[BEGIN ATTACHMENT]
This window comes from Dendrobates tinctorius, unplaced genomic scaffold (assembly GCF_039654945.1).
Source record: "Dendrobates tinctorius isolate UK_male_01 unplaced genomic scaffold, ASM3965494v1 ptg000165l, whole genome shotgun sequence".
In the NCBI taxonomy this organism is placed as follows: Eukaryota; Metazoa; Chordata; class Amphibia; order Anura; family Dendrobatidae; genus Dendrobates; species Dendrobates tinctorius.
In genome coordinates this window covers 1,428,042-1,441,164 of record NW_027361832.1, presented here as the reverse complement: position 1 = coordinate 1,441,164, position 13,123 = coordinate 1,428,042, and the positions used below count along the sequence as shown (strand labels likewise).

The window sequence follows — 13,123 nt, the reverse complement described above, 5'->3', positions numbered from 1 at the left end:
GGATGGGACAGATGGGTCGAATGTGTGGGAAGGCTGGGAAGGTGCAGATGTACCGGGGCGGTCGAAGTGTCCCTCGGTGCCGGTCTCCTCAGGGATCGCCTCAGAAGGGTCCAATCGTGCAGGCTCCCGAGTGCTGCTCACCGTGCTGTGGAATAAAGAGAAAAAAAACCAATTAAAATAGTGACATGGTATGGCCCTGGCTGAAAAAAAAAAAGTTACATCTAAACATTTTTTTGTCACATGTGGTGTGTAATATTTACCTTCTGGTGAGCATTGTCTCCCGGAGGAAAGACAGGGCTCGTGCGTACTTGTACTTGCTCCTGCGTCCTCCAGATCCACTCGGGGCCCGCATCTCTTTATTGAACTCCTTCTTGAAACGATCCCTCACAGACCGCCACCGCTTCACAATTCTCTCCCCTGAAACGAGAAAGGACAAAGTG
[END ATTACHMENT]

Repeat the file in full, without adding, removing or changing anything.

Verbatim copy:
This window comes from Dendrobates tinctorius, unplaced genomic scaffold (assembly GCF_039654945.1).
Source record: "Dendrobates tinctorius isolate UK_male_01 unplaced genomic scaffold, ASM3965494v1 ptg000165l, whole genome shotgun sequence".
In the NCBI taxonomy this organism is placed as follows: Eukaryota; Metazoa; Chordata; class Amphibia; order Anura; family Dendrobatidae; genus Dendrobates; species Dendrobates tinctorius.
In genome coordinates this window covers 1,428,042-1,441,164 of record NW_027361832.1, presented here as the reverse complement: position 1 = coordinate 1,441,164, position 13,123 = coordinate 1,428,042, and the positions used below count along the sequence as shown (strand labels likewise).

The window sequence follows — 13,123 nt, the reverse complement described above, 5'->3', positions numbered from 1 at the left end:
GGATGGGACAGATGGGTCGAATGTGTGGGAAGGCTGGGAAGGTGCAGATGTACCGGGGCGGTCGAAGTGTCCCTCGGTGCCGGTCTCCTCAGGGATCGCCTCAGAAGGGTCCAATCGTGCAGGCTCCCGAGTGCTGCTCACCGTGCTGTGGAATAAAGAGAAAAAAAACCAATTAAAATAGTGACATGGTATGGCCCTGGCTGAAAAAAAAAAAGTTACATCTAAACATTTTTTTGTCACATGTGGTGTGTAATATTTACCTTCTGGTGAGCATTGTCTCCCGGAGGAAAGACAGGGCTCGTGCGTACTTGTACTTGCTCCTGCGTCCTCCAGATCCACTCGGGGCCCGCATCTCTTTATTGAACTCCTTCTTGAAACGATCCCTCACAGACCGCCACCGCTTCACAATTCTCTCCCCTGAAACGAGAAAGGACAAAGTG